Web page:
Navigant Research Blog

Sunny Outlook for Multifamily Housing Energy Advances

— February 10, 2015

In January, the Obama administration announced a new partnership with the state of California to promote energy efficiency and renewable energy in the multifamily housing market. As part of this new agenda, President Obama established a target of 100 MW of renewable energy across federally subsidized housing by 2020. The program aims to deliver both climate change and economic benefits, estimating that improving energy efficiency in the country’s subsidized multifamily homes by 20% would deliver a $7 billion annual savings and a reduction of 350 million tons of carbon in 10 years.

Accelerating PACE

Property Assessed Clean Energy (PACE) financing will have a big role to play in achieving the goals of the White House and the state of California. PACE programs enable customers to finance up to 100% of an energy efficiency or renewable project and repay the debt as a property tax assessment over a period of up to 20 years. These programs are locally defined by city or state legislation.

The off-balance sheet financing model hit a major roadblock in 2010 when the Federal Housing Finance Agency (FHFA) put residential PACE programs on hold over a battle initiated by Freddie Mac and Fannie Mae over the first lien status of the energy efficiency debts of a PACE-funded project. The FHFA argued the PACE debts put a heightened risk of default on home mortgages and that Freddie Mac and Fannie Mae should not back mortgages on properties with PACE debt.

Four years later, FHFA has not formally changed its stance, but PACE programs are once again funding residential projects. The government of California was so certain the program did not add default risk that the state legislature passed SB 96 in 2013. SB 96 established the PACE Loss Reserve Program and ultimately rejuvenated programs throughout the state. California is not alone in the local drive for PACE financing. In fact, according to PACENow, the non-profit advocate for PACE financing, there are over 25,000 PACE projects underway across the United States, and 18% are supporting improvements in the multifamily housing segment.

 

(Source: PACENow)

Going West

The opportunity for energy management in the multifamily market is opening the door to growing business in the private sector, as well. For example, Bright Power, a company specializing in comprehensive energy management solutions for multifamily housing, including energy audits and benchmarking, energy efficiency upgrades, and solar, announced a $5 million round of financing that will help support the company’s entry into the California market. The overall buildings market is ripe for the adoption of renewable energy and investment in energy efficiency, and innovative financing models are helping customers overcome the upfront capital challenge. An upcoming Navigant Research report will examine the evolving market for energy efficiency financing as a part of Navigant Research’s Building Innovations syndicated research service.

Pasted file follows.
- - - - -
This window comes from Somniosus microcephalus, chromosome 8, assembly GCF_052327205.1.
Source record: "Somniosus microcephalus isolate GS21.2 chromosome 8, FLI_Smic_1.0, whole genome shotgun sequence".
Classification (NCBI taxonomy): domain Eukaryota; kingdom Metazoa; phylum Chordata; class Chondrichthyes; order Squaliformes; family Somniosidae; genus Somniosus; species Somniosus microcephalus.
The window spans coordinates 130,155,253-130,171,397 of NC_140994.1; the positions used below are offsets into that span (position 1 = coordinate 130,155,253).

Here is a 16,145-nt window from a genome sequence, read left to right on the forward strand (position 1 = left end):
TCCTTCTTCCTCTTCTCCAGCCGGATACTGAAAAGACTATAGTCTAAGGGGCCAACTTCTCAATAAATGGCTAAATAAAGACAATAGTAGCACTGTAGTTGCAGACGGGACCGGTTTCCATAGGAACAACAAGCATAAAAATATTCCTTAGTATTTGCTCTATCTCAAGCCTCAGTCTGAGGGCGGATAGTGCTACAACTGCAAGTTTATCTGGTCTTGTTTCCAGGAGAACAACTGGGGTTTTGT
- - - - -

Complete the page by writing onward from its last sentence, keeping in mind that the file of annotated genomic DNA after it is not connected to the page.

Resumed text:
2015: A Turning Point for Batteries

— January 30, 2015

One of the biggest energy stories of 2014 was the emergence of battery-based energy storage as a reasonable option for grid management.  But the battery industry is just getting started.  This year, the energy news cycle will be led by batteries on all fronts.  This year will mark the tipping point that sees batteries become not only an accepted part of our electricity grid and transportation network, but also a key underpinning to the global economy.

Beneath these developments is a single realization that the world is beginning to accept: that high-quality advanced batteries are becoming very cheap.  As Navigant Research’s Materials for Advanced Batteries report explains, a lithium-ion (Li-ion) battery that was priced at more than $1,000 per kWh in 2009 can now be bought for a third of that.  And there is no visible end to the reductions in pricing.  This price decline is caused by three factors:

Manufacturing scale: The world’s battery factories are capable producing some 100 GWh worth of Li-ion cells this year.  While not that much will actually be made (Navigant Research expects that 2015 will see some 65 GWh of Li-ion batteries produced), the manufacturing scale is now in place to enable the enormous growth of the use of batteries that is to be expected as pricing comes down.  And the capacity is only growing with time.  When Tesla Motors and Panasonic build their GigaFactory in Nevada in 2017, global manufacturing capacity will be increased by 50%.

Manufacturing expertise: It’s been 24 years since Sony introduced the first mass-produced Li-ion battery.  It’s taken that long for manufacturers to make these products at high efficiencies and high speeds.  A typical production line can now crank out 4 times the batteries that the same machines were able to produce just 5 years ago in the same amount of time.